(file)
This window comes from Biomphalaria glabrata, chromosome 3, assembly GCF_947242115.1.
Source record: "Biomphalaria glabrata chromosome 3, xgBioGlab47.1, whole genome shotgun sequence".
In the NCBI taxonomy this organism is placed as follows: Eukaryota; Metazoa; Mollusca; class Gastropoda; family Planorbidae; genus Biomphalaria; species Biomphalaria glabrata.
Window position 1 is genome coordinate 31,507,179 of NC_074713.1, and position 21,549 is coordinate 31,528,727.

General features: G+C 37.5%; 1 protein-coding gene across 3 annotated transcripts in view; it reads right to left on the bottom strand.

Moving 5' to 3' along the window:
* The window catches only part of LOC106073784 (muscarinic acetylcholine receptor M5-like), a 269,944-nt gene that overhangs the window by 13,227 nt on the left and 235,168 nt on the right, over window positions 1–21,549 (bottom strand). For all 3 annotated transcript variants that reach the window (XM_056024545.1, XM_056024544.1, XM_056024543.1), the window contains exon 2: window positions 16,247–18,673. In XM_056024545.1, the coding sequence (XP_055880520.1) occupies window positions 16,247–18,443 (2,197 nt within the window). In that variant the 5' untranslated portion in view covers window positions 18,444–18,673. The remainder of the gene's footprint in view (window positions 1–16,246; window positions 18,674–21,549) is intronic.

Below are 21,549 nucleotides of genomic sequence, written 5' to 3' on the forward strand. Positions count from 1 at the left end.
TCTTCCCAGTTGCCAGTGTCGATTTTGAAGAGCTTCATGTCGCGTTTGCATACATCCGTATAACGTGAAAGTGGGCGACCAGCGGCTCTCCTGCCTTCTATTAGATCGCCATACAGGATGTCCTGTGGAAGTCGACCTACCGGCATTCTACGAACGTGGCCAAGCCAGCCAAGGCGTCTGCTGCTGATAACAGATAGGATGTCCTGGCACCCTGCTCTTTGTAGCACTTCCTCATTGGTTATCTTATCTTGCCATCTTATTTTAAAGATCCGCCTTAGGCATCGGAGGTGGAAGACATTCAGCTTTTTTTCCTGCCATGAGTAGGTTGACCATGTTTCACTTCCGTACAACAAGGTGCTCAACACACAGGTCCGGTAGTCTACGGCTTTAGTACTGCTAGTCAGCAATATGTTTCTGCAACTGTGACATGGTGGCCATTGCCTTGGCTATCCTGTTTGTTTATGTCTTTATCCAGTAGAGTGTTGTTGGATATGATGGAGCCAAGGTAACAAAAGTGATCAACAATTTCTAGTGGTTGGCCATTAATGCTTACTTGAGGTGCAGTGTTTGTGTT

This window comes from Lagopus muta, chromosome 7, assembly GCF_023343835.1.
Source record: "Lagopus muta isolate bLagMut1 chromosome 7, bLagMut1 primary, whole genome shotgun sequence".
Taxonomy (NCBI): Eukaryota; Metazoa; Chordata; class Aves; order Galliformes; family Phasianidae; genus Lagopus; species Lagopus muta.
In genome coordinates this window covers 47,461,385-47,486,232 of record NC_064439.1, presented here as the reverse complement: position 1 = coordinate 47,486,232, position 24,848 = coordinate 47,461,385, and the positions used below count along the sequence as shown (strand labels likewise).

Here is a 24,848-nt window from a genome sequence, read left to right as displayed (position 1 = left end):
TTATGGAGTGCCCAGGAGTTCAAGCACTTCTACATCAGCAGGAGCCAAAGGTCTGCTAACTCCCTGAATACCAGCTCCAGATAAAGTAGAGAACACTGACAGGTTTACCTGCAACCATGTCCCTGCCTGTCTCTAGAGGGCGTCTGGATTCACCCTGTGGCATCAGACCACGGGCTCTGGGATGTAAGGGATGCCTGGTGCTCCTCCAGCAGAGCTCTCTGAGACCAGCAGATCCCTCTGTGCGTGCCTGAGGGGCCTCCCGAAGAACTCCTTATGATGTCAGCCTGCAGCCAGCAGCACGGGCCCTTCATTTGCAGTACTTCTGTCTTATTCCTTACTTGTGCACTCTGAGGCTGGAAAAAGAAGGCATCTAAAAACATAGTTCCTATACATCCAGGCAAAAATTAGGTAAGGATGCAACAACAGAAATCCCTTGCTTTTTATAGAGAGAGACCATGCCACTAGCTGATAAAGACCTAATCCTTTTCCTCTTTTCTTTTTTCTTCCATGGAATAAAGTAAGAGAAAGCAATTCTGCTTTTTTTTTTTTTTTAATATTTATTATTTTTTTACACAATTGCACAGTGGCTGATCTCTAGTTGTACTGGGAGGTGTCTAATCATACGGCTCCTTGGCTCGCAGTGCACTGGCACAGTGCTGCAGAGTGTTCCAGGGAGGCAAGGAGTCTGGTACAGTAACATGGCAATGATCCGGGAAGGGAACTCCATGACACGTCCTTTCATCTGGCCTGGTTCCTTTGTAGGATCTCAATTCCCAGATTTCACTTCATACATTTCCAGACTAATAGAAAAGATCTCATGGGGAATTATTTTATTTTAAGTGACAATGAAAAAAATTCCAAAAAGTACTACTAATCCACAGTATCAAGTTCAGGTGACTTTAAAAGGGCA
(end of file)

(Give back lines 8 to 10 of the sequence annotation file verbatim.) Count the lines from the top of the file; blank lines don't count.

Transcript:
Below are 21,549 nucleotides of genomic sequence, written 5' to 3' on the forward strand. Positions count from 1 at the left end.
TCTTCCCAGTTGCCAGTGTCGATTTTGAAGAGCTTCATGTCGCGTTTGCATACATCCGTATAACGTGAAAGTGGGCGACCAGCGGCTCTCCTGCCTTCTATTAGATCGCCATACAGGATGTCCTGTGGAAGTCGACCTACCGGCATTCTACGAACGTGGCCAAGCCAGCCAAGGCGTCTGCTGCTGATAACAGATAGGATGTCCTGGCACCCTGCTCTTTGTAGCACTTCCTCATTGGTTATCTTATCTTGCCATCTTATTTTAAAGATCCGCCTTAGGCATCGGAGGTGGAAGACATTCAGCTTTTTTTCCTGCCATGAGTAGGTTGACCATGTTTCACTTCCGTACAACAAGGTGCTCAACACACAGGTCCGGTAGTCTACGGCTTTAGTACTGCTAGTCAGCAATATGTTTCTGCAACTGTGACATGGTGGCCATTGCCTTGGCTATCCTGTTTGTTTATGTCTTTATCCAGTAGAGTGTTGTTGGATATGATGGAGCCAAGGTAACAAAAGTGATCAACAATTTCTAGTGGTTGGCCATTAATGCTTACTTGAGGTGCAGTGTTTGTGTT

This window comes from Lagopus muta, chromosome 7, assembly GCF_023343835.1.